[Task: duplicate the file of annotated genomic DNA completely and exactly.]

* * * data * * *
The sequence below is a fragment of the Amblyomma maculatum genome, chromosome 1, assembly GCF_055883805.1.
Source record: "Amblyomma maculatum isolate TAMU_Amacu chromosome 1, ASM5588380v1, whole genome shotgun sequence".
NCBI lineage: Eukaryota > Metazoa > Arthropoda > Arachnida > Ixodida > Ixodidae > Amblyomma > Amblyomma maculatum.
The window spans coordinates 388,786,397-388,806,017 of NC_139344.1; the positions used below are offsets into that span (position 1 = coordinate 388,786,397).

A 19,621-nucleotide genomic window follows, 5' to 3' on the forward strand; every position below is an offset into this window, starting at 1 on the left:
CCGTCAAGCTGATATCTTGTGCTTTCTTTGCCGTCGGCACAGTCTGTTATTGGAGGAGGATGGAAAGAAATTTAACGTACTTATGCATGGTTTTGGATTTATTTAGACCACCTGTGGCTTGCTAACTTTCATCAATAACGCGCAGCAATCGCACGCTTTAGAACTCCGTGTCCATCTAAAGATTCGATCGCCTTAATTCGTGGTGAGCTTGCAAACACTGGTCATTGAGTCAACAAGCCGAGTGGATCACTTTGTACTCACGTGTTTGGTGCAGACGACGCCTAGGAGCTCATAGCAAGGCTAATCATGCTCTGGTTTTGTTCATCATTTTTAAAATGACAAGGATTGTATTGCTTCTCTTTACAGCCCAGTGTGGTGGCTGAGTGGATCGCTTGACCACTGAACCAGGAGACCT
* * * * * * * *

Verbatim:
The sequence below is a fragment of the Amblyomma maculatum genome, chromosome 1, assembly GCF_055883805.1.
Source record: "Amblyomma maculatum isolate TAMU_Amacu chromosome 1, ASM5588380v1, whole genome shotgun sequence".
NCBI lineage: Eukaryota > Metazoa > Arthropoda > Arachnida > Ixodida > Ixodidae > Amblyomma > Amblyomma maculatum.
The window spans coordinates 388,786,397-388,806,017 of NC_139344.1; the positions used below are offsets into that span (position 1 = coordinate 388,786,397).

A 19,621-nucleotide genomic window follows, 5' to 3' on the forward strand; every position below is an offset into this window, starting at 1 on the left:
CCGTCAAGCTGATATCTTGTGCTTTCTTTGCCGTCGGCACAGTCTGTTATTGGAGGAGGATGGAAAGAAATTTAACGTACTTATGCATGGTTTTGGATTTATTTAGACCACCTGTGGCTTGCTAACTTTCATCAATAACGCGCAGCAATCGCACGCTTTAGAACTCCGTGTCCATCTAAAGATTCGATCGCCTTAATTCGTGGTGAGCTTGCAAACACTGGTCATTGAGTCAACAAGCCGAGTGGATCACTTTGTACTCACGTGTTTGGTGCAGACGACGCCTAGGAGCTCATAGCAAGGCTAATCATGCTCTGGTTTTGTTCATCATTTTTAAAATGACAAGGATTGTATTGCTTCTCTTTACAGCCCAGTGTGGTGGCTGAGTGGATCGCTTGACCACTGAACCAGGAGACCT